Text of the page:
How long has Gippsland been Warming?

Red Tuesday in South Gippsland 1898. John Longstaff National Gallery of Victoria

An interesting question about how long the planet has been warming has, as far as I am aware, yet to be answered definitively by science. Inertia calculations offered by different scientists vary considerably and a 50 year lag appears to be about the midpoint of their estimations. With the widespread burning of coal at the start of the Industrial Revolution in 1780 carbon dioxide in the atmosphere began to increase. We might then expect to see the first signs of the warming from this increase in CO2 appearing about 1830. Curiously Joelle Gergis in her Sunburnt Country (MUP, 2018) noted “Recently I was involved in a study… that showed the Industrial Revolution kick started global warming earlier than we realised. To our surprise our results showed that human-caused global warming began as early as the 1830s in the Northern Hemisphere”. (p.167)

However I am reliably informed that some of the post 1830 warming may possibly be part of the recovery from the little ice age. But the lag in the mixing of greenhouse gases between the hemispheres is only a year or two.  And logically this implies that any warming from an enhanced greenhouse effect in the north will be closely followed in the southern hemisphere soon afterwards.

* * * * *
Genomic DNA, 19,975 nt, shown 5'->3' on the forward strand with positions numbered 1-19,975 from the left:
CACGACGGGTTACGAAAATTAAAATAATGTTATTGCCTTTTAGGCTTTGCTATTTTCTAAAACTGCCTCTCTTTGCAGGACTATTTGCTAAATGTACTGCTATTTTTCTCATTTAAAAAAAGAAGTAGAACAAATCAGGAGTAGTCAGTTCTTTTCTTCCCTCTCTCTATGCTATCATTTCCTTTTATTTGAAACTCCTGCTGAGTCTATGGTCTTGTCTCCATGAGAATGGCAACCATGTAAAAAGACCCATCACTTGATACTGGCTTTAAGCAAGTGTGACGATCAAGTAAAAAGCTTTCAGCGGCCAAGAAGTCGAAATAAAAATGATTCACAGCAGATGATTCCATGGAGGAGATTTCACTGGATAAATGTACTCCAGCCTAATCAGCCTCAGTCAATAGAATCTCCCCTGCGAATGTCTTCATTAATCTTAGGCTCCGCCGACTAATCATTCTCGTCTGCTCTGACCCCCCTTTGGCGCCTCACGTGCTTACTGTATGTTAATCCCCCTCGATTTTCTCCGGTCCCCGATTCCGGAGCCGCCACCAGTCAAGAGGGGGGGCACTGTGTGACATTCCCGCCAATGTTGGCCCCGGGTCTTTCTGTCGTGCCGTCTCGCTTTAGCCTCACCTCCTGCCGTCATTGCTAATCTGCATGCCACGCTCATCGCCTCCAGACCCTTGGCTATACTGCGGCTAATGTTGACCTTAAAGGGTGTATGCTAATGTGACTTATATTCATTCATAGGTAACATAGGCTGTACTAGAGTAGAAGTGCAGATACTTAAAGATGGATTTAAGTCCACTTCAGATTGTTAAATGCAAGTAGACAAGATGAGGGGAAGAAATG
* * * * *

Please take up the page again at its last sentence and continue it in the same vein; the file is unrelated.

The science of the climate influence on extreme weather events is in its infancy but with the assistance of greatly enhanced computer power is rapidly advancing. Still the difficulties of attributing a warming influence to events in 19th Century Australia remains. Was this event influenced by warming? How much was this event influenced by warming? For instance were extreme weather events like the South Gippsland ‘Red Tuesday’ fires of 1898 and the early 1900s Federation drought affected by early global warming? If so, by how much? This remains unknown although logic implies anthropogenic warming may have at least partially influenced them.

As we progress to the current century we can conclude, almost definitely, that ‘warming’ has affected all aspects of extreme weather events such as our devastating bushfires – that they are longer, bigger and occurring more frequently. Though still considered speculative within the vagaries of climate variation our region has probably been very gradually warming all our, and all our parent’s lives. And perhaps our grandparent’s lives as well? Now the pace of warming appears to be increasing rapidly and to paraphrase Swedish student Greta Thunberg “our house is on fire” and it is time “to panic”. In other words the climate emergency is upon us and action is long overdue.